UK based singer-songwriter and artist Thoby Burton, well known as RockCounsellor just released his newest single, Laura. This funky rock song is your quirky pick-me-up at the end of a long day. Steeped in 80s nostalgia, Laura is a smart rendition of taking disco punk-rock and making it modern. The song is characterized by its upbeat, pulsating orchestral keys in the background and a very cohesive sound. The song really builds up to its ending, where it transforms into an immersive whirlwind of harmonies and an attractive guitar solo.
RockCounsellor wrote the song for a Laura from his secondary school days. The quirky, smart lyrics immediately put a smile on your face. The song has a very fantasy/first love storytelling vibe. RockCounsellor also puts an innovative spin on his vocals. The song is the perfect coming-of-age track which gives you the nostalgia, the upbeat energy and the thrills of friendship all in a span of 3 minutes. Whether you’re at home or on a drive, Laura by RockCounsellor is a jam you should put on and indulge in a little guilt-free, foot-tapping.
We had the chance to talk to RockCounsellor about his music and this is what he had to say:
1. Laura gave me such a nostalgic vibe. It reminds me greatly of the music my parents used to play for me. Can you tell me your inspiration behind it?
Now you’re making me feel my age! My parents weren’t big music fans. My dad liked ‘Durham Town’ by Roger Whittaker and ‘Sailing’ by Rod Stewart, and mum liked ‘Don’t Cry for me Argentina’ by Julie Covington. These tunes were a fairly traumatic introduction to the world of music for a young boy, so I avoided it with Lego and model making until one day a friend played me his brother’s Doors record.
‘Laura’ is a song about a song I wrote as a Jim Morrison obsessed teenager at secondary school for a friend I walked home from school with. Production-wise, Richard, my collaborator, and I were aiming at an 80s sound to reflect the narrative, hence the Pet Shop Boys style orchestral stabs. For the guitars and drums we were aiming for a Queens of the Stone Age sound. You can discern that if you listen closely, which is worth doing if you’re a Pet Shop Boys fan who also likes QOTSA.
2. What led you to writing your music in the first place?
I always wanted to be different, I think. I wasn’t very good at football – “all style and no substance”, my dad said. When I was growing up the only alternative to football for a teenager, other than the Rubik’s Cube, was being in a band. Punk rock seemed like it might be easy enough to play, so that inspired me to learn the guitar. Combine a love of punk with a fantasy about being the next Jim Morrison and I swore I had the perfect recipe for rock super-stardom.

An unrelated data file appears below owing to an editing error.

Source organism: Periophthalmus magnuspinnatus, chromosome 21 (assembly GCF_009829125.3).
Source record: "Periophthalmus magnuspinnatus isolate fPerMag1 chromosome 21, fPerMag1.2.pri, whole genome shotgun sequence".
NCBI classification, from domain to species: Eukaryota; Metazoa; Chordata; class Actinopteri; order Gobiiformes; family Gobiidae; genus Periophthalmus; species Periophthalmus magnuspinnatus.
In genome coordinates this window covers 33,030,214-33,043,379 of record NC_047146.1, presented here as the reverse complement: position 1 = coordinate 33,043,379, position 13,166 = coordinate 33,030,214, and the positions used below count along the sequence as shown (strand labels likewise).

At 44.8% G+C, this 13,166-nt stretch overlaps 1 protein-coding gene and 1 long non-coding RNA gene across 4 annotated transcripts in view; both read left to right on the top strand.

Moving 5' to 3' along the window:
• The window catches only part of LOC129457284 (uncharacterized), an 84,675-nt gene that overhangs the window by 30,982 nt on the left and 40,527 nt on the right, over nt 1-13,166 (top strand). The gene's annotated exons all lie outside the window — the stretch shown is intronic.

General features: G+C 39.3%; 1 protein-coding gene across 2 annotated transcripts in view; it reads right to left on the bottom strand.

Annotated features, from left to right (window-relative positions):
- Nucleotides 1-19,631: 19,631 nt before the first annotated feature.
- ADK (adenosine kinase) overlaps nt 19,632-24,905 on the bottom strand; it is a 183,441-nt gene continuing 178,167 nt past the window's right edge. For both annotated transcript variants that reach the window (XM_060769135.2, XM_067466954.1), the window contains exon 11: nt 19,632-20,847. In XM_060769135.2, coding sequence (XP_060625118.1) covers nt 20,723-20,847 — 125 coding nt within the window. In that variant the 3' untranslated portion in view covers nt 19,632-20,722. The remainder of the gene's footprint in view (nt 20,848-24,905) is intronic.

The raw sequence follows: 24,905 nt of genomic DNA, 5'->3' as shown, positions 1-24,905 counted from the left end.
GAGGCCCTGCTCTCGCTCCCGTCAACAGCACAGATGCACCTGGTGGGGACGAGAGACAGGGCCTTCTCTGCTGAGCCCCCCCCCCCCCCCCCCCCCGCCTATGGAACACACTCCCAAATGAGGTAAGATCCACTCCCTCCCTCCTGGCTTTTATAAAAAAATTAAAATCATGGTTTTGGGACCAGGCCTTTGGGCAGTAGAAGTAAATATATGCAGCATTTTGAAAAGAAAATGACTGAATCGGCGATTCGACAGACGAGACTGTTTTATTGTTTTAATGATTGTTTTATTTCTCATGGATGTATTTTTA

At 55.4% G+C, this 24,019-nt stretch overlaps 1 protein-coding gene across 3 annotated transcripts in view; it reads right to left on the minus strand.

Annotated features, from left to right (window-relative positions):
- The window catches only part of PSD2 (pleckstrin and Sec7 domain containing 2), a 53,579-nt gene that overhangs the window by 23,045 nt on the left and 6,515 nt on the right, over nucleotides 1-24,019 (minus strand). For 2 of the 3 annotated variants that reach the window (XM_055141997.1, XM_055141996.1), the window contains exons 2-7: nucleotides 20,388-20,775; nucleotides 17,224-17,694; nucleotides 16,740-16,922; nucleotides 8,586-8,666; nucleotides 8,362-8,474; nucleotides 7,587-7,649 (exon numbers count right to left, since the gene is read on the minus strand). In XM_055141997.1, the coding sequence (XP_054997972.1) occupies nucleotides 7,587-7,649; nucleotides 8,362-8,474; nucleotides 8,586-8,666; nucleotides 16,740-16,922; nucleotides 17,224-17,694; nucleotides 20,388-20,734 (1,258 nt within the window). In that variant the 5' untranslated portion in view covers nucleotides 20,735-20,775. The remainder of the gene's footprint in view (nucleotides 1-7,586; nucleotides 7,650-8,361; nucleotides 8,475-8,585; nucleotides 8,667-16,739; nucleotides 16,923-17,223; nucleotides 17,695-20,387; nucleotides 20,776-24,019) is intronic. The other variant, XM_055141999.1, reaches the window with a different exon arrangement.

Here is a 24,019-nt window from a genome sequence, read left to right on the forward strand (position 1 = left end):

3.RockCounsellor is such an interesting name. Is there a story behind it?
So, when I realised my recipe wasn’t gonna bring me rock super-stardom after all, I had to get a proper job. For my sins, I fell into one that involved helping people with their substance addictions, which was as good as any proper job. I later became a counsellor and psychotherapist, which would have made my parents proud. So that’s where the name comes from.
4. Can you tell me who are your biggest musical influences? How do these influences come through in your music?
As I said, my first musical loves were punk and The Doors. Later in my teens I got into synth pop and classic rock, and in my early 20s I was into the bands that seeded the grunge and lo-fi rock sound of the 90s. I don’t think I have a clear musical influence these days. When I get inspired by new music I hear, I think it gets dissolved into the cocktail of all the music I’ve ever loved, so you can barely hear the influence of Dua Lipa, for instance.
5. Do you have more music planned for us? What do you see for yourself in the future?
RockCounsellor is studio-based at this point. The dream was always to play this music live to thousands of adoring fans who sing along, wave lighters in the air and throw their undies on stage. I continue to write and record music as a way of fooling myself that this dream has come true. It’s a well-meaning self-manipulation, which thus far has kept the demons at bay. The future is almost certainly more delusions of rock-stardom.